Sunday, August 21, 2011

Some extreme marshmallow action

I had an idea in the middle of the week to use marshmallows to motivate the kids (actually my idea was for jaw breakers, so thanks to Mary for talking sense into me).  The idea is that for every song the kids sing well I will put a marshmallow in a bowl.  At the end of singing time I would put them all in my mouth and try to sing to the kids.  There are 12 songs in the program, they got 11 marshmallows in the bowl.
Singing "Popcorn Popping" was kind of ridiculous.  I could barely breathe.  The kids though sang their hearts out to see me do this.  I probably won't ever do it again,  but I got great feedback from the kids - they loved it.  Figures.

Sunday, August 14, 2011


The kids sang "Praise to the Man" this week so well I asked our fabulous pianist for some fanfare.  The kids loved the praise from the fanfare and understood how proud I was of their singing.  I had her play it for me after primary so you get the idea.

Getting ready for the program

Including this week, our primary has four Sunday's before the program.  Instead of doing one singing meter for the whole period of time, we're doing something different every week.  I pulled out my Nephite and as the kids passed off a song, we put an article of clothing on him.  We had two songs they didn't pass off and so they will be working on those next week.  It still amazes me how they sing some with such enthusiasm and others hardly at all. 

Sunday, August 7, 2011


Training Tips

When singing with the children, there are a few important tips:
1. Look at the children.
2. Smile
3. Cue them at the beginning of the song, and sing with them.

Look at the children at the beginning of the song.  It's better to memorize the song, but if you haven't, memorize the first line quickly right before you sing.  That way at the moment it's time to sing you can see the children and the pianist and cue them to begin.  Making eye contact is very important.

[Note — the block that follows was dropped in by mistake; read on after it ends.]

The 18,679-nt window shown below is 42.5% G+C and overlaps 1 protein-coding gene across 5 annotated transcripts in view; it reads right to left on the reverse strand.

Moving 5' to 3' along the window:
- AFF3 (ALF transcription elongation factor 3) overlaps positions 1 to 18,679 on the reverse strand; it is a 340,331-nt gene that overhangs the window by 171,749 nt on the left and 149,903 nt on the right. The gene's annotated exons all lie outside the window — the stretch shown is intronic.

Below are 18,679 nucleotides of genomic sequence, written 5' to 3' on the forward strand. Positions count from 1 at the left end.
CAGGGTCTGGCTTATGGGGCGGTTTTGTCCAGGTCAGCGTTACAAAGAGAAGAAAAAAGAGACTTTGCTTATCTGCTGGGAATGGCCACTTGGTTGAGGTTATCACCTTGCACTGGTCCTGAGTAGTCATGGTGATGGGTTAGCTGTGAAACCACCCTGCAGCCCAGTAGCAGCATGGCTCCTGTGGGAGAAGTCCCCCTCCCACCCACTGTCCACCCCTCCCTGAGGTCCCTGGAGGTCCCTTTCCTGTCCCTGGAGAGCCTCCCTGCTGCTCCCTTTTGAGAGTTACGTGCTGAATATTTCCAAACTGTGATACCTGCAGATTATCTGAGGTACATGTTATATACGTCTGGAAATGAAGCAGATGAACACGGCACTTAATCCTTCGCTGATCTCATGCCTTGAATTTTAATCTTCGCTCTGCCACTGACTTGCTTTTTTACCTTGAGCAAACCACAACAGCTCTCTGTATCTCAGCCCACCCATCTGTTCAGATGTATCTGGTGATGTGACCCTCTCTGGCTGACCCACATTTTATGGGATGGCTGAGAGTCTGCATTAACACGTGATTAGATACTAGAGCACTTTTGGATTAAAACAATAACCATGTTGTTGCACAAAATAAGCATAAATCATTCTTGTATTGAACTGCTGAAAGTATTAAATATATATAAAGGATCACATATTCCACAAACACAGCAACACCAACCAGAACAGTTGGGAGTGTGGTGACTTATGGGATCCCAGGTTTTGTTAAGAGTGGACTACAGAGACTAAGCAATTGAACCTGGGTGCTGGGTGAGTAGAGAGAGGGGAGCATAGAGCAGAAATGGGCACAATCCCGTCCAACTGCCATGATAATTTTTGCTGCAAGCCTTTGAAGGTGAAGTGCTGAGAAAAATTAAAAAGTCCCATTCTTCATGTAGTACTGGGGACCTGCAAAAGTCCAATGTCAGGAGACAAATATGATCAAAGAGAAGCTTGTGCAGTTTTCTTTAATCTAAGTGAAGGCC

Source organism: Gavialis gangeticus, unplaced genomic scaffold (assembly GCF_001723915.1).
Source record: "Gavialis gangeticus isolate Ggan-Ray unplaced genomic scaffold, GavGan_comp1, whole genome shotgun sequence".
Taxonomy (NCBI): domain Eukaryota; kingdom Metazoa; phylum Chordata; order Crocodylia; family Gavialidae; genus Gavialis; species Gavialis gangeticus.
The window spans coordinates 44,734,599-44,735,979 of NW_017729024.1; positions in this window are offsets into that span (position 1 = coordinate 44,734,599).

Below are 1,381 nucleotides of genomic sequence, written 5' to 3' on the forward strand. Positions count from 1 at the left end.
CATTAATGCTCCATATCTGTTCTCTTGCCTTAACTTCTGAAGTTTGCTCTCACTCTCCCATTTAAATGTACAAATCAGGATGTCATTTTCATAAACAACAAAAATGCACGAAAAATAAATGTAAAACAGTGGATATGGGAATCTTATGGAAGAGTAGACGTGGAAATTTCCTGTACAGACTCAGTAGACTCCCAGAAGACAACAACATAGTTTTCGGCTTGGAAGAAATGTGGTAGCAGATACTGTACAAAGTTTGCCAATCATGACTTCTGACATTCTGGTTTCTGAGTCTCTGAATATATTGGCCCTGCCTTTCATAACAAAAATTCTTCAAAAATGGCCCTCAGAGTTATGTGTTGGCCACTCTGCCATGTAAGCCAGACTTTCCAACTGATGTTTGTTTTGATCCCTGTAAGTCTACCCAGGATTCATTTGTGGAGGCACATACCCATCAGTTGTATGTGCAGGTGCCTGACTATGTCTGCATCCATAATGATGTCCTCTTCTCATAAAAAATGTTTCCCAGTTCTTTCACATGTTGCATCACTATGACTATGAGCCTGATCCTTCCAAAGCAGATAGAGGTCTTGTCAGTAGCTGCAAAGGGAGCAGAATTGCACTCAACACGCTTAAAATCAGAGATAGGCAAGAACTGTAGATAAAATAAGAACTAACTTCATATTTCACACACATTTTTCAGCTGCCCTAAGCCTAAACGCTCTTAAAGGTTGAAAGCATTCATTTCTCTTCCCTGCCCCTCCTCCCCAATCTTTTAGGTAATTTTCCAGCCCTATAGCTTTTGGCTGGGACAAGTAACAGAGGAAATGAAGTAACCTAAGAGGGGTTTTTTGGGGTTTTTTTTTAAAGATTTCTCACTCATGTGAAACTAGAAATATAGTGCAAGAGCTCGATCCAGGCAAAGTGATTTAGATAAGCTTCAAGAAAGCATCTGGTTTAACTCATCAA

Looking down at the book doesn't tell the children when to begin and they are less likely to pay attention, because you aren't paying attention to them.
When holding visual aids it's still important to look at the children.  Memorize the song you are teaching.  If you forget a word or line look back at the poster or picture to remind yourself and then look back at the children.  If you spend the whole time looking at the poster you are singing away from them.  I have seen  children not begin to sing until halfway through the first line, because they didn't know when to start, their chorister was looking away.  Conducting at them is not enough.
Use magnets, clips or tape and put your visual aids up on the wall behind you so your hands are free, or check out a big easel from the library.  You can even hold a poster in one hand, or cards in front of you. 

Wednesday, August 3, 2011

The subs get all the fun

It's time to start really working on our program which is coming up in September, but I need a sub for this Sunday so the kids may as well have a good time.  The songs are on the back of the leaves and birds and all of them are classic, fun songs.  I'm glad the kids get to have fun one more time before we spend five weeks prepping for the program.  I'll take a sub for the hard parts, I hate to miss a fun week. 

The Lord Gave me a Temple

I can tell I have been doing this for a while, all my visual aids are starting to look the same.  The pictures all come out of the Friend, or a picture pack.

I have actually been really excited to teach this song.  I taught it as a program song in the 90's and I really loved it.  It's fun to teach it again. 
 I know this song backwards and forwards but sometimes when I'm behind the card I don't know what I'm looking at so I scrawled the words on the back so I know where I am in the song (scrawled is pretty accurate too, I broke my arm and writing with a cast is a challenge).
A quick run through the laminator and I'm ready to go!